“The goal of HypnoBirthing is not natural birth,” Overgard said. “The goal is to be calm and in control.”
HypnoEpidural vs. HypnoBirthing
HypnoBirthing utilizes tools like deep breathing, visualization and relaxation techniques
HypnoEpidural requires the services of a clinical hypnotherapist. The hypnotherapist will do minimum of five hypnotic sessions prior to birth. Hypnotic suggestions are placed in the subconscious to simulate the feeling and effects of anesthesia and/or an epidural. Potential fears, birth preconceptions and misconceptions and existing and potential relationship issues are addressed during the sessions. The tools learned during the sessions are utilized during pregnancy and childbirth.
HypnoBirthing is complementary to and often used with the HypnoEpidural.
The Birth Whisperer Utilizes the HypnoEpidural Technique and HypnoBirthing Method
Cynthia Marie, is a clinical hypnotherapist who works with expecting mothers throughout their pregnancies. Through hypnosis, clients have experienced shorter labors and a significant reduction in pain. In addition to relaxation techniques and visualization, she uses the hypno-epidural technique to simulate what an epidural would feel like. And instead of using the word “pain,” she talks about allowing your body to become focused, calm and relaxed,”.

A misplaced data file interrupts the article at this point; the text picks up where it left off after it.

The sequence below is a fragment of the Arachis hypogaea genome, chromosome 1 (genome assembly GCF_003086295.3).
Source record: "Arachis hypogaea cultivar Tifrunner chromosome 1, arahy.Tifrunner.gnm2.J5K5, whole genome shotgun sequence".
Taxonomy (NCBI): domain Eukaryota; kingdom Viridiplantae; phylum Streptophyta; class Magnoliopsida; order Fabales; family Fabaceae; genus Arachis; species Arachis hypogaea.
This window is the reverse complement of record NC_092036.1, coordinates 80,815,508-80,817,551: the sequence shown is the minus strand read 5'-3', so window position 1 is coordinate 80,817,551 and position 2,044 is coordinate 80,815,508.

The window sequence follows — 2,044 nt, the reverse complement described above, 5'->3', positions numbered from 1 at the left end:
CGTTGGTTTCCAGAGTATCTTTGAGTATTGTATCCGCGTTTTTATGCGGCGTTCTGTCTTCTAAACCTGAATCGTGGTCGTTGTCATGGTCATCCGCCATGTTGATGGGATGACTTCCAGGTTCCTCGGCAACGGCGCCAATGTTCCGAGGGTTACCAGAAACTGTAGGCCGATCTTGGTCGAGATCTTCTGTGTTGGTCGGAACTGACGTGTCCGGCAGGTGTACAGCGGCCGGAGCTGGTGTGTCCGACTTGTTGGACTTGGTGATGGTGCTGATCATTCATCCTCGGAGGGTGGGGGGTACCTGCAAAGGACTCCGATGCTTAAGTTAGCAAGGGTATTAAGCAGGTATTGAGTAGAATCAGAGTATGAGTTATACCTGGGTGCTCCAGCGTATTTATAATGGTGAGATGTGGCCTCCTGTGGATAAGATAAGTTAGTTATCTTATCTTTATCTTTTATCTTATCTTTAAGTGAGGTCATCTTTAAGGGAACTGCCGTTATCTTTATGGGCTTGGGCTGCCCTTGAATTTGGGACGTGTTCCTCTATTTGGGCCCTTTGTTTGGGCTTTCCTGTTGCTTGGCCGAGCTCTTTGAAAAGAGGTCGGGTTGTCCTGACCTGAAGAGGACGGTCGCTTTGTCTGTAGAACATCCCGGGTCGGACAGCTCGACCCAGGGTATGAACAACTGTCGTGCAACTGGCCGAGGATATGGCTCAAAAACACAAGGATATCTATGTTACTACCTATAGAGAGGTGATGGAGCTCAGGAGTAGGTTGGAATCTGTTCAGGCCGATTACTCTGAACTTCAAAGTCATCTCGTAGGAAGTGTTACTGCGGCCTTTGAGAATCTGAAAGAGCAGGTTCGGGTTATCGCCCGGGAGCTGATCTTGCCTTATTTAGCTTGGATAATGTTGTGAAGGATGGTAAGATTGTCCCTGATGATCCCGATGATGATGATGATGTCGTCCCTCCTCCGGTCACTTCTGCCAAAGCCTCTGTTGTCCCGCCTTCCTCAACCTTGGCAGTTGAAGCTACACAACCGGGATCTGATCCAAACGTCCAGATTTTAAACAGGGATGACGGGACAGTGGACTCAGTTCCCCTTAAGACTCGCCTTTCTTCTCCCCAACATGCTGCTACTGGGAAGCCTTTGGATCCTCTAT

Hypnotic techniques, suggestions, and breathing methods have been used for birthing for many generations and entered the mainstream. However, the common understanding is that it is beneficial for those who don’t want to take the risk of pain medications affecting the baby.
During the last 10 years several comprehensive studies have shown a number of additional benefits. A review published in the British Journal of Anesthesia in 2007 explained that it decreased the need for analgesia and anesthesia provided the mother with a greater sense of autonomy and control. The ability to relax, reduced fear and apprehension, enabling more awareness of the process, while diminishing the experience of pain.
Other studies have shown a decrease in complications related to the birth, fewer nights in the hospital, an average of 3 hours shorter time in labor, and an absence of postpartum depression. Due to the shorter hospital visits, reduced need for anesthesia, and less complications.
Recordings of each session are taken for practice at home, via phone or Skype session. The HypnoEpidural is most effective when practiced often and it is similar to practicing in instrument. Three to six sessions are recorded and given to the client to listen to during the pregnancy and for use during the labor and birthing process. Clients are also given an extra recording recorded by the Birth Whisperer to bring to the hospital in case an emergency cesarean is necessary.
For a first pregnancy, the initial session should be scheduled at week 30-33. This will give you plenty of time for practice, since the average first pregnancy is 40 weeks. Terms are often shorter for subsequent pregancies, so it’s best to start around week 28. With twins, you should start at week 25. If you are past these dates and wish to utilize the HypnoEpidural for pain-free and joyous childbirth and labor…still inquire with the Birth Whisperer, and she will do her best to make this goal a reality.